We stepped into this project knowing it would be a hard task as senior students warned us about it. Because of it, we knew that keeping morale high was a top priority.
As expected, the first 2-3 weeks were quite chaotic due to the agile development shift in mentality. Members of the team still had department-centric approaches to structure and work synergy. This affected the earliest stages of development, a problem that could have been solved if we did heavier prior research into the matter. Agile development is extremely useful, but it needs a robust and knowledgeable implementation.
Developing the game at the same time that we developed its engine proved to be a problem tenfold worse than expected. Development was often halted due to technical problems, new features had to be constantly delayed and a general sense of unease was felt each time an engine tweak was brought to the table. Although we had no alternative, let this be a warning to all who think of following our path: just don’t.
We knew that to fit all we wanted to do in the short span of 4 months some sacrifices needed to be made. At some point in development, we decided that updating our documentation was something we could sacrifice to have more time. Huge mistake: the amount of time we needed to fix mistakes born out of confusion and misunderstanding because of this heavily outweighs whatever time we thought to have gained.
The team worked exceptionally well in an online environment. We feel that, although we would have loved to have presential meetings, we adapted fast and we adapted well.
Going for a low poly aesthetic enabled a fast and solid art production pipeline. We used heavily post-processing effects and an aggressive approach to lightning to compensate for the lack of detail in a low poly aesthetic. In the end, this meant we could produce all the assets needed in a short time without sacrificing quality.
Early in production, we decided that our top priority in design was the game feel surrounding the main character. It needed to feel good to move, dash, shoot, throw, aim… For months we iterated over it, as much and as long as we needed until it met our expectations. Although we knew it was a risky approach (we were tweaking core gameplay systems one month before release), we think it was a correct decision, for, in the end, we ended up with a better game because of it.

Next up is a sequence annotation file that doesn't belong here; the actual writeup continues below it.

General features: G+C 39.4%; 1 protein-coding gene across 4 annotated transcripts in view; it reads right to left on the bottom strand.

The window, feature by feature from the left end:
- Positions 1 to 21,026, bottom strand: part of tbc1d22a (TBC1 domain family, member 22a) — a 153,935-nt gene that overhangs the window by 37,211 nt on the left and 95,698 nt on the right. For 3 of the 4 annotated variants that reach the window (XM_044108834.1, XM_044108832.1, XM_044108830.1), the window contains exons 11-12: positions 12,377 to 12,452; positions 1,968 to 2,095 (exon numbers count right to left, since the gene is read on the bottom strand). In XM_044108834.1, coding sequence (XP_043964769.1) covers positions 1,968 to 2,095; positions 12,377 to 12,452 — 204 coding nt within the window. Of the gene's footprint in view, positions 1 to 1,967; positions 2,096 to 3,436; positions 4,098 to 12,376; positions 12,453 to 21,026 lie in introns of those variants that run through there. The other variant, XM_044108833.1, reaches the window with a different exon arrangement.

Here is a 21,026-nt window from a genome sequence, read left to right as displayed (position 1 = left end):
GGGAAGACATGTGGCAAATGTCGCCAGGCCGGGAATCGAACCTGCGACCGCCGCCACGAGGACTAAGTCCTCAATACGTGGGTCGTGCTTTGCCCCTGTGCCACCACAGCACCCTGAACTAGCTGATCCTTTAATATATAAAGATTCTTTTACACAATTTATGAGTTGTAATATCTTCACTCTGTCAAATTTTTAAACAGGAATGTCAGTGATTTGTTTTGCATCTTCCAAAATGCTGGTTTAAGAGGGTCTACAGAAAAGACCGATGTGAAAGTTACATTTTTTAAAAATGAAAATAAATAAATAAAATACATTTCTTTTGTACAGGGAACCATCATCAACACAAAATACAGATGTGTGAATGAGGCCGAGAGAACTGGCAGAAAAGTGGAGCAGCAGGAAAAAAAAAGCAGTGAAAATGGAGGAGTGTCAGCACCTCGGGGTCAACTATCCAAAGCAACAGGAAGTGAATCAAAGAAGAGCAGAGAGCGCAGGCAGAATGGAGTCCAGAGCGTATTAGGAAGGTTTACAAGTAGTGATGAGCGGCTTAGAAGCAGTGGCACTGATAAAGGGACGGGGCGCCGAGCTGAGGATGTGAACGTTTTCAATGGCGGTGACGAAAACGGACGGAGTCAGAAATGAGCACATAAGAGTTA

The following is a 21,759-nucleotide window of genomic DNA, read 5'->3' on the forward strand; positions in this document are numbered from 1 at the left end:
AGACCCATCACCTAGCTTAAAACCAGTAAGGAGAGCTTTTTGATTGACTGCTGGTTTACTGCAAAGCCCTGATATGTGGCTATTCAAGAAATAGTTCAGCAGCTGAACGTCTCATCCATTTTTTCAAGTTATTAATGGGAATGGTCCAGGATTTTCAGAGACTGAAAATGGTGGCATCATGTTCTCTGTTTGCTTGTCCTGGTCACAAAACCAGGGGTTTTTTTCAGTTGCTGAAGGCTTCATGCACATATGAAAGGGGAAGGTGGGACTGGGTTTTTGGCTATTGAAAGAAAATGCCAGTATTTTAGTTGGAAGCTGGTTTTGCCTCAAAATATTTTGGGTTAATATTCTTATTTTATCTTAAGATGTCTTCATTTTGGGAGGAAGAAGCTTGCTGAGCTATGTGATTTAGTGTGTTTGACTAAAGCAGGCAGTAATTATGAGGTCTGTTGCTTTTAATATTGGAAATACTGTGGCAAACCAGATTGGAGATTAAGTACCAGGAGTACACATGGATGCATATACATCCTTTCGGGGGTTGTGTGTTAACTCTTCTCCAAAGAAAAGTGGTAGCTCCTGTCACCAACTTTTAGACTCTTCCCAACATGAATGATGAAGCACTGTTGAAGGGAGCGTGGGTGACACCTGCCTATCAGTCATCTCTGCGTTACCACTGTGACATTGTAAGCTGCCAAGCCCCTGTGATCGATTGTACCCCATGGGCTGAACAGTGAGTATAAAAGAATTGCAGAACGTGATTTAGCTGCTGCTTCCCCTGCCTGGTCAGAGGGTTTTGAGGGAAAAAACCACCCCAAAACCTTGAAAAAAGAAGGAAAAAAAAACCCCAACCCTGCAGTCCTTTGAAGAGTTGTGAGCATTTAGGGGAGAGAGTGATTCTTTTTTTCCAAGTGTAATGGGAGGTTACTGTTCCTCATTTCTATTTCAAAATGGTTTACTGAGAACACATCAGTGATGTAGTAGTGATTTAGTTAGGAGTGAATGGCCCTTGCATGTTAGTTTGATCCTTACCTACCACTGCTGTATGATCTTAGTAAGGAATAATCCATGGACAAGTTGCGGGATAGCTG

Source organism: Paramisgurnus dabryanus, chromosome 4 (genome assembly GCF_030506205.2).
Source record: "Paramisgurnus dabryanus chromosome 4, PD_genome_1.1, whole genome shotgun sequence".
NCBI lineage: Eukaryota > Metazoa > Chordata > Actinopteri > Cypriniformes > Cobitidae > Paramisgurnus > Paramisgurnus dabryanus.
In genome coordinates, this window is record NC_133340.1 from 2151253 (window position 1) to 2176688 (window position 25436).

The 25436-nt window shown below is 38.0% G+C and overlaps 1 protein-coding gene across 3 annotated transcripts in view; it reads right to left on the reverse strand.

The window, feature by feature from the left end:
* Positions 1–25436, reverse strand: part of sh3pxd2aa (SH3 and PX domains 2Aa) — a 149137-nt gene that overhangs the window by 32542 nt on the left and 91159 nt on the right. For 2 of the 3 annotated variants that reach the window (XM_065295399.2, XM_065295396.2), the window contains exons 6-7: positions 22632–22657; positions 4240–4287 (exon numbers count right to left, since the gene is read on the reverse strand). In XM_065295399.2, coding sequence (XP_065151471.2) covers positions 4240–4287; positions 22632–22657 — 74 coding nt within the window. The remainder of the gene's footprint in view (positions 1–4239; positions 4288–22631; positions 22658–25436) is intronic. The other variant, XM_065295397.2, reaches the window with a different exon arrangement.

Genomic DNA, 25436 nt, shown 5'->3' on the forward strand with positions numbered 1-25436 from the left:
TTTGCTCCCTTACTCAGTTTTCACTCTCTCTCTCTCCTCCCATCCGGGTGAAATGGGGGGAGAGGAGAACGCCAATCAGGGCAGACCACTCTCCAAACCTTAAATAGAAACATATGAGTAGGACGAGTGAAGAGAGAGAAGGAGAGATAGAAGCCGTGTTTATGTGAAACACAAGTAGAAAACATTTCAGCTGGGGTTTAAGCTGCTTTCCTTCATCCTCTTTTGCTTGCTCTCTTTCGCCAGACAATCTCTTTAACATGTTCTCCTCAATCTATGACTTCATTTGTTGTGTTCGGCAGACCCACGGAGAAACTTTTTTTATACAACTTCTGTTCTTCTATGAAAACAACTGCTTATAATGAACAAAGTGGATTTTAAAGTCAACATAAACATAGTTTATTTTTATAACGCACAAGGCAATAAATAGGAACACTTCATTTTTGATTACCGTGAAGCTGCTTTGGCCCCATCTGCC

Working in 4-6 members scrum groups in one week-long sprint has to be one of the best decisions we have made. Problems were detected early and solutions were offered even faster. However, the best part of it was that if someone was burned out of their current position, we could accommodate them in less than one week without any process or feature being delayed or affected because of it.
Having a small code team meant that we had to keep to a minimum the time spent rewritten old code or fixing unintended mistakes. Despite the aggressive deadlines, the code department had the skill and perspective to take things at their own pace, making sure to produce robust and trustable systems.
We started playtesting early, and we had a playtest & review pipeline well before that. Multiple members of the design team were focused on playtesting for multiple milestones. Although a substantial loss of workforce, this proved to be a key decision in the result. Having multiple playtest sessions with re-appearing testers and having multiple design meetings to discuss the results proved to be an excellent decision.
Being young and inexperienced as we are, none of us had prior experience of working with a lead, much less being one. Despite that, we were quick on our feet, combining research of prior projects, constant communication between us, and direct communication with the team.
In the end, we are extremely proud of our game. We think it reflects the amount of work, illusion, and emotion the team has poured into its development and we hope every player feels it too.